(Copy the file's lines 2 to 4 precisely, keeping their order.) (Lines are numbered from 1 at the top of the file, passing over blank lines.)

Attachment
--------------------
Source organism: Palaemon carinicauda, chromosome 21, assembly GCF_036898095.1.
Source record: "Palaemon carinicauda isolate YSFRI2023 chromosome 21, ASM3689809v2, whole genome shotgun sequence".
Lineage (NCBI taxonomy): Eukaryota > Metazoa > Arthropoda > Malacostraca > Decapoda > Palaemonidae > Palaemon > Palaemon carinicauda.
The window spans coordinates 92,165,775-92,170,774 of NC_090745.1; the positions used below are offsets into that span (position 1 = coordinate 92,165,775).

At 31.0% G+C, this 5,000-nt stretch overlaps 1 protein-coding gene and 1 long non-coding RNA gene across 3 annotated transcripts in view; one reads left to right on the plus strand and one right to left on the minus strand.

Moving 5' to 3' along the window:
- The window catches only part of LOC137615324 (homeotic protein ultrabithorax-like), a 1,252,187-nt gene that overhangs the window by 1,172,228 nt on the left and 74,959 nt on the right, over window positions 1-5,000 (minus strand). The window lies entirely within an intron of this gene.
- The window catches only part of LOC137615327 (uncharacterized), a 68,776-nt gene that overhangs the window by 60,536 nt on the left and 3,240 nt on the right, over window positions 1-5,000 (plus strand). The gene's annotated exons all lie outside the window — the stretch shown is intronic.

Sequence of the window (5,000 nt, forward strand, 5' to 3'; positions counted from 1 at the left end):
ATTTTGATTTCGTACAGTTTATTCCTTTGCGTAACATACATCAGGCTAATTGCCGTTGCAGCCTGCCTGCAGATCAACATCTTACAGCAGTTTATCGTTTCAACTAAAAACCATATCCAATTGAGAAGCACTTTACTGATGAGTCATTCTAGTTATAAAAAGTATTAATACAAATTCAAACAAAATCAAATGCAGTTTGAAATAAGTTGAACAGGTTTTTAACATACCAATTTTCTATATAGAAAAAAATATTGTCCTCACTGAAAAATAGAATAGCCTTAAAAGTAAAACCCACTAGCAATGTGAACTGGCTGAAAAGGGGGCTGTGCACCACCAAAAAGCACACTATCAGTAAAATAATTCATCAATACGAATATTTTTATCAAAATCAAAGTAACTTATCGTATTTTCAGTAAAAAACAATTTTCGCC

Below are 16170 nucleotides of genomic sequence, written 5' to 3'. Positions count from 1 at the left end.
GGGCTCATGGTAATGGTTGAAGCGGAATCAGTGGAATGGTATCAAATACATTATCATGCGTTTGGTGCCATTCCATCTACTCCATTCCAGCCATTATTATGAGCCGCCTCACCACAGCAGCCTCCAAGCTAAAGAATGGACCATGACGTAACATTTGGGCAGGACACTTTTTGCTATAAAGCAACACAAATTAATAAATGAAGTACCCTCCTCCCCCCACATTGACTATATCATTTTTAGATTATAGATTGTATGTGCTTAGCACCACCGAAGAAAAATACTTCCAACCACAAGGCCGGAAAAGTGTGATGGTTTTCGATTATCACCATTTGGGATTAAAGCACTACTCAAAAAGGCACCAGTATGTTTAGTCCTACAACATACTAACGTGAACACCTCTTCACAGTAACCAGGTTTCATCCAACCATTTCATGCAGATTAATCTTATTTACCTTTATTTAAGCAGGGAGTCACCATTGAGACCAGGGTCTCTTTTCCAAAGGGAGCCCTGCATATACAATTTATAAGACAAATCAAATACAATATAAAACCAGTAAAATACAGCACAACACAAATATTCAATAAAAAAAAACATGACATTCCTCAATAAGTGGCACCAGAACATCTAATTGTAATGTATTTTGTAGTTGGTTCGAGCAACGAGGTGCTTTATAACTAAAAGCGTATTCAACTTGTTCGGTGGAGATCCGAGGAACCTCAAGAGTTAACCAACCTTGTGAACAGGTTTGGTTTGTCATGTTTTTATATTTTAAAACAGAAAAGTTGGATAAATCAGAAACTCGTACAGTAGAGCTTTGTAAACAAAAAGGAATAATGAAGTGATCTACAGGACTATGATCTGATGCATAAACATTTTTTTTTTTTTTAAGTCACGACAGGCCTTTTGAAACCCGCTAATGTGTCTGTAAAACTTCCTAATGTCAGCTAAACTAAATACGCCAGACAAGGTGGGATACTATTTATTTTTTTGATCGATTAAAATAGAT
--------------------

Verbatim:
Source record: "Palaemon carinicauda isolate YSFRI2023 chromosome 21, ASM3689809v2, whole genome shotgun sequence".
Lineage (NCBI taxonomy): Eukaryota > Metazoa > Arthropoda > Malacostraca > Decapoda > Palaemonidae > Palaemon > Palaemon carinicauda.
The window spans coordinates 92,165,775-92,170,774 of NC_090745.1; the positions used below are offsets into that span (position 1 = coordinate 92,165,775).